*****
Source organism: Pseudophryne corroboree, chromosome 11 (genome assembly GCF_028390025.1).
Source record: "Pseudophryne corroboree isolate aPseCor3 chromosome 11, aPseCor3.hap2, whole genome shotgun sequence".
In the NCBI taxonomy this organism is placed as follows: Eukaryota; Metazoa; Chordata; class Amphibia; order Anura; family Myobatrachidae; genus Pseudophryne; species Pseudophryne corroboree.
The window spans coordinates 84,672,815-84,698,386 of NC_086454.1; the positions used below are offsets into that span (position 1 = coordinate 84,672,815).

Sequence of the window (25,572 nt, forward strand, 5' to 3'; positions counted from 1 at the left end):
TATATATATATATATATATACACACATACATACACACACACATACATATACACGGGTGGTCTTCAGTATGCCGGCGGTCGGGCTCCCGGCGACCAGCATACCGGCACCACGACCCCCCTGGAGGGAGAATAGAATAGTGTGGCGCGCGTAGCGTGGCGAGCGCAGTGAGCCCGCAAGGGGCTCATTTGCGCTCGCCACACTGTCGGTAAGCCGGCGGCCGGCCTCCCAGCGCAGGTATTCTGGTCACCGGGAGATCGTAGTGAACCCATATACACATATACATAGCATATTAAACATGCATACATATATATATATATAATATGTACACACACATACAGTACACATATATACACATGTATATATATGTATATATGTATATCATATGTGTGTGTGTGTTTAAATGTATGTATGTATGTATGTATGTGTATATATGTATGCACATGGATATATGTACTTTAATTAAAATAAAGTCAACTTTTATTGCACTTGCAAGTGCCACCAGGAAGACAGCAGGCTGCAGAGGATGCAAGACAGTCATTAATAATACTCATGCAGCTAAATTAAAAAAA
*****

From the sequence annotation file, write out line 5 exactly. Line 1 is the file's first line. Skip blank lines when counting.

Sequence of the window (25,572 nt, forward strand, 5' to 3'; positions counted from 1 at the left end):